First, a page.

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Nilesh Patil, MD, offers a catheter-less robotic prostatectomy approach.
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Advances in Prostate Cancer Surgery
Nilesh Patil, MD, UC Health urologist, discusses a new approach to prostate cancer surgery.
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Nilesh Patil, MD, offers a catheter-less robotic prostatectomy approach.
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Robotic surgery
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Nilesh Patil, MD, is an associate professor of surgery at the UC College of Medicine.
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Publish Date: 06/06/11
Media Contact: AHC Public Relations, (513) 558-4553
Patient Info: For appointments and referrals, call (513) 475-8787.
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UC Health Urologists Now Offer 'Catheter-less' Prostate Cancer Surgery

Cincinnati—UC Health is one of two health care systems in the United States and the first in Ohio to offer robot-assisted prostate cancer surgery (prostatectomy) without the need for a penile catheter post-op.

 

"Studies have shown that almost 80 percent of patients are severely bothered by the presence of a catheter after surgery. We have incorporated several innovative techniques to eliminate the need for a penile catheter after robotic radical prostatectomy,” explains Nilesh Patil, MD, a UC Health urologist and assistant professor of surgery at the University of Cincinnati College of Medicine.

 

In traditional prostate cancer surgery, patients have a penile catheter for up to 10 days to drain urine while the surgical site heals.

 

The no catheter technique involves draining urine directly from the bladder through a small incision above the pubic bone via a small tube. This spares the patient of the irritation of a penile catheter and allows for early bladder training.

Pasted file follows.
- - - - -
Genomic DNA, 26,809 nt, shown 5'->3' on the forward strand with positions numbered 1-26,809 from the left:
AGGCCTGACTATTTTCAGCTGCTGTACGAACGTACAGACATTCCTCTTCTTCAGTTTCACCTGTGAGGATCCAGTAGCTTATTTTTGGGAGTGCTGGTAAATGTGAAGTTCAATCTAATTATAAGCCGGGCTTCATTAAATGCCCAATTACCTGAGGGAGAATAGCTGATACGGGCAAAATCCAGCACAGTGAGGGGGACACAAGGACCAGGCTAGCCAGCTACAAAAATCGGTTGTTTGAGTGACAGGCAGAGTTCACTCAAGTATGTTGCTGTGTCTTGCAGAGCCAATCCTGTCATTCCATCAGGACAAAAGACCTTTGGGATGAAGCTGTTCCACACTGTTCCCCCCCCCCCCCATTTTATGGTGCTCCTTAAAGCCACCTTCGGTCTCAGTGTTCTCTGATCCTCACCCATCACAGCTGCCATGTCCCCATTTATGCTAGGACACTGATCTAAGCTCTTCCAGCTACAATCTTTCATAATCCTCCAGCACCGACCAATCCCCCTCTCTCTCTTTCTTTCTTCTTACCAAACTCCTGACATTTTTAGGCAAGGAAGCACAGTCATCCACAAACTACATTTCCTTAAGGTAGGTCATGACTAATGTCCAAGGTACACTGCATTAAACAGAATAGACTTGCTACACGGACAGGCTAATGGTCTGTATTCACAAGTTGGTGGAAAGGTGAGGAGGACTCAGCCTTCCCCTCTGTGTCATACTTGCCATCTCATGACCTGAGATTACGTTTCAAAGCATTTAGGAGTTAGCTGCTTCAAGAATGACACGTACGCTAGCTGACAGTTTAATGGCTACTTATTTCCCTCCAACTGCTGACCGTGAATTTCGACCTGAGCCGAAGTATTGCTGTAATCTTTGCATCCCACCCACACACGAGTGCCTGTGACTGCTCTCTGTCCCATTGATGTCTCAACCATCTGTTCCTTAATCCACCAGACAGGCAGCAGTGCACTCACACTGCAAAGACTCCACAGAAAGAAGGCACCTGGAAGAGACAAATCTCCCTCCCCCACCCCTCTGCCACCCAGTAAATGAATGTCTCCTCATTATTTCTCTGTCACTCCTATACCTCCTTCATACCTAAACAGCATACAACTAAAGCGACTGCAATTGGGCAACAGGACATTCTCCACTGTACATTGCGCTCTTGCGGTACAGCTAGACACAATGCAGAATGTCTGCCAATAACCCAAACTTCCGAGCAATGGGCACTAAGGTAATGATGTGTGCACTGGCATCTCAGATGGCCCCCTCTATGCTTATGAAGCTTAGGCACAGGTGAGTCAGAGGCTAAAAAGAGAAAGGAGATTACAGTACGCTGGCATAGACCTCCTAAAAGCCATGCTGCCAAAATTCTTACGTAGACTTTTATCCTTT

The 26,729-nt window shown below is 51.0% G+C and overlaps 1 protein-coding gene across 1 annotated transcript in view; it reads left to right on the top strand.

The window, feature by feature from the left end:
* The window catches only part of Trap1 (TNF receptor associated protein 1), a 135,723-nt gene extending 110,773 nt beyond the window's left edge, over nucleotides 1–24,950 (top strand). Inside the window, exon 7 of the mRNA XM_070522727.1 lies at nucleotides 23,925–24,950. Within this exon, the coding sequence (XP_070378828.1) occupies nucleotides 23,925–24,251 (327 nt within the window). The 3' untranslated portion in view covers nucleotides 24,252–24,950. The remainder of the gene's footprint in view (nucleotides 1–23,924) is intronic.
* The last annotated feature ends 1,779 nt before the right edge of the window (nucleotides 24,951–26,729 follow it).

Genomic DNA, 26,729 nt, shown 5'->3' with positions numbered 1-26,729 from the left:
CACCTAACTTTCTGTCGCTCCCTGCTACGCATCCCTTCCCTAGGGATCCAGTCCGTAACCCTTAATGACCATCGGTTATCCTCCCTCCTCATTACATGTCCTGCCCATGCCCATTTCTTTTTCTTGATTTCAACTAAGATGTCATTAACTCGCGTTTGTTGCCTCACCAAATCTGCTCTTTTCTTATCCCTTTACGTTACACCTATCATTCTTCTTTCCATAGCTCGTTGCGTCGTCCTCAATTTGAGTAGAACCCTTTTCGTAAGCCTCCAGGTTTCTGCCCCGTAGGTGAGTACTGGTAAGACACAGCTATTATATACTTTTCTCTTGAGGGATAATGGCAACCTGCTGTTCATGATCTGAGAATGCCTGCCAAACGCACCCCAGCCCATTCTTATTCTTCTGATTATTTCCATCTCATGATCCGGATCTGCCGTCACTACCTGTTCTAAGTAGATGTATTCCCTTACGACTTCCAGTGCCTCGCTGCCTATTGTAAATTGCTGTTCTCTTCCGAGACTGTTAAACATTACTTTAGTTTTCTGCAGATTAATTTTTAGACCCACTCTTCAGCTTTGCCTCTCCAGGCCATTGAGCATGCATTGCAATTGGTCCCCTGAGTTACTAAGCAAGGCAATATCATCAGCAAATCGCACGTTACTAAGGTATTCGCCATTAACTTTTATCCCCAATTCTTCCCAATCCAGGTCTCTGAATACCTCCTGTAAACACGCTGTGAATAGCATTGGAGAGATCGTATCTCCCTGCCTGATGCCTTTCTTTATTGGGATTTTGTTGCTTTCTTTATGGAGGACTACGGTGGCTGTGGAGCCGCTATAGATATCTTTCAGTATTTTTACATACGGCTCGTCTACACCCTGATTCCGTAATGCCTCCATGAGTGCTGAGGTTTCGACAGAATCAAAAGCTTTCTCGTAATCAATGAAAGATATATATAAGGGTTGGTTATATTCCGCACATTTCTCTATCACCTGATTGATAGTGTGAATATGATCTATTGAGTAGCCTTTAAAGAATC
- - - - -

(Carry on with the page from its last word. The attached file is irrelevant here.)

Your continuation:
"Patients experience less pain with this technique and the outcomes are no different when the surgery is performed at experienced medical centers like UC Health,” adds Patil.

 

Patil trained with Mani Menon, MD, of Henry Ford Hospital Vattikuti Urology Institute, who introduced the catheter-less technique for radical prostatectomy in 2008. Patil has used the approach to treat several patients at UC Health University Hospital since joining the College of Medicine faculty in January 2011.

 

Collectively, UC Health’s urology team performs more than 200 robotic radical prostatectomies annually. Patients typically require an overnight stay in the hospital and are able to resume normal activities within a few weeks.

 

"This is a paradigm shift in techniques traditionally used in urologic surgery that allows us to provide the gold standard of care in prostate cancer while eliminating the No. 1 complaint expressed by our patients i.e. discomfort from a penile catheter,” adds Patil.  

 

Patil is fellowship trained in robotic oncology surgery and sees patients at the UC Health Physicians Offices in Clifton and West Chester. For appointments and referrals, call (513) 475-8787.

 

Urology at UC Health is the only program in the Greater Cincinnati has been listed among the top 50 urology programs in the nation by U.S. News & World Report. The team offers advanced treatment options for diseases of the prostate, bladder and kidney; urologic cancer; urological trauma; sexual dysfunction and male infertility; urological infections; and urinary incontinence. For more information, visit ucphysicians.com.

 



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